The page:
RIT inducts four into Innovation Hall of Fame
Aug. 6, 2012
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An inventor, a designer, an entrepreneur and a former trustee were inducted into RIT’s Innovation Hall of Fame in May. This is the third class of inductees.
Dean Kamen, who received an honorary degree from RIT, is founder and president of DEKA Research & Development Corp. DEKA developed the Segway Human Transporter, HomeChoice portable dialysis machine and a government-funded robotic arm. He is also the founder of FIRST (For Inspiration and Recognition of Science and Technology), a nonprofit organization that uses robotic competitions to inspire kids to pursue careers in math and science.
Patricia Moore ’74 (industrial design) is president of Moore Associates, international lecturer and adjunct professor of industrial design at Arizona State University. Moore was named by ID magazine as one of the 40 Most Socially Conscious Designers in the world. Moore devoted three years of her life to a daring and rigorous experiment to learn firsthand about ageism and discrimination. She traveled throughout North America from 1979 to 1982 disguised as a woman in her 80s. She wrote about those experiences in her books Disguised: A True Story and The Business of Aging.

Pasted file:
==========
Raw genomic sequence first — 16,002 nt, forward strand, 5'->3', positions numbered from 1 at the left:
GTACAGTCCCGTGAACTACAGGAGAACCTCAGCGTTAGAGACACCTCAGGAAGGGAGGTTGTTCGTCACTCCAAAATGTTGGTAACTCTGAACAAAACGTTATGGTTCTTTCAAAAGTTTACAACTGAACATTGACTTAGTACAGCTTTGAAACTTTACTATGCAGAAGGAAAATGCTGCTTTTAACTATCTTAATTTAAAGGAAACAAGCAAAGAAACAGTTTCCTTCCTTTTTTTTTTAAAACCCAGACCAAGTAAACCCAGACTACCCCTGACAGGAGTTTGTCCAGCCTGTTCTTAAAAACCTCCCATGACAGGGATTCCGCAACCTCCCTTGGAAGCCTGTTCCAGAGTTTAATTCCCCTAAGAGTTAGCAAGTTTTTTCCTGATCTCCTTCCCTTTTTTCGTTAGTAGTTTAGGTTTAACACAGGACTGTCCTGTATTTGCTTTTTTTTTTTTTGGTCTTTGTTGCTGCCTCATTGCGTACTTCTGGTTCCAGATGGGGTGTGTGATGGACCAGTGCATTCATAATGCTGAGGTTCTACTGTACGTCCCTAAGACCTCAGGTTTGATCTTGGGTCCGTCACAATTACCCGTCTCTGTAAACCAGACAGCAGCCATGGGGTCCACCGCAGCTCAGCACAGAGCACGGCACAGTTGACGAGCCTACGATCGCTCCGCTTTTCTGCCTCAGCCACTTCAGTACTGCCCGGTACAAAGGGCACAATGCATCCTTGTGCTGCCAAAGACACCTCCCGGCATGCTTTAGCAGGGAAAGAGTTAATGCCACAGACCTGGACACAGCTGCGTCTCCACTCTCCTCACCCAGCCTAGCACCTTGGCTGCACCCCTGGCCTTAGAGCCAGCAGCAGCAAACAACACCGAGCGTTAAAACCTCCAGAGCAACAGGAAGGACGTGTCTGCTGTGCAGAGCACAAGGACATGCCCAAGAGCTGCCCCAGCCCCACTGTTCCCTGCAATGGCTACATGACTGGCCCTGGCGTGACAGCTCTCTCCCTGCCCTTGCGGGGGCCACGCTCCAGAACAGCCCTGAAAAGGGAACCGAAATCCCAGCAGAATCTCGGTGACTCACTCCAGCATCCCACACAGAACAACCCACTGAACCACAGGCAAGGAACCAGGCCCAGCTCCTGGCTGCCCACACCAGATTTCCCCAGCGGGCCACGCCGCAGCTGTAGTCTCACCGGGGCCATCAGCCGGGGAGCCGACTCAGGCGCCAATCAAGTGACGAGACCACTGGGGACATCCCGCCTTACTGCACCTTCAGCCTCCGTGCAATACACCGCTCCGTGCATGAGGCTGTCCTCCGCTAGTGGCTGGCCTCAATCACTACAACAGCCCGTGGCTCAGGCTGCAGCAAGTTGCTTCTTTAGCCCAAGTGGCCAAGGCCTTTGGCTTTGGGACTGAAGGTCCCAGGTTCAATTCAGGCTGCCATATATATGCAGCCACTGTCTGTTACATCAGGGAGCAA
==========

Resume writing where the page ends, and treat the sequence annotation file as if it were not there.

Kevin Surace ’85 (electrical engineering) is chairman and co-founder of Serious Energy and a member of RIT’s Board of Trustees. The company manufacturers building materials designed to reduce energy usage and carbon dioxide generation in buildings. Inc. magazine named Surace as its 2009 Entrepreneur of the Year. Surace’s company retrofitted all 6,514 windows in the Empire State Building as part of an effort to make the landmark more sustainable and energy efficient. .
Aileen Osborn Webb served as a trustee of RIT for 26 years. Prior to her death in 1979, she dedicated her life to increasing the awareness and appreciation of fine crafts and enhancing the opportunities for American craftspeople to earn a living. Under her direction, the Women’s Council of RIT was formed. Webb founded the American Crafts Council and the Museum of Contemporary Crafts (now the Museum of Arts and Design). She was instrumental in bringing the School for American Craftsmen to RIT in 1950 (known today as the School for American Crafts).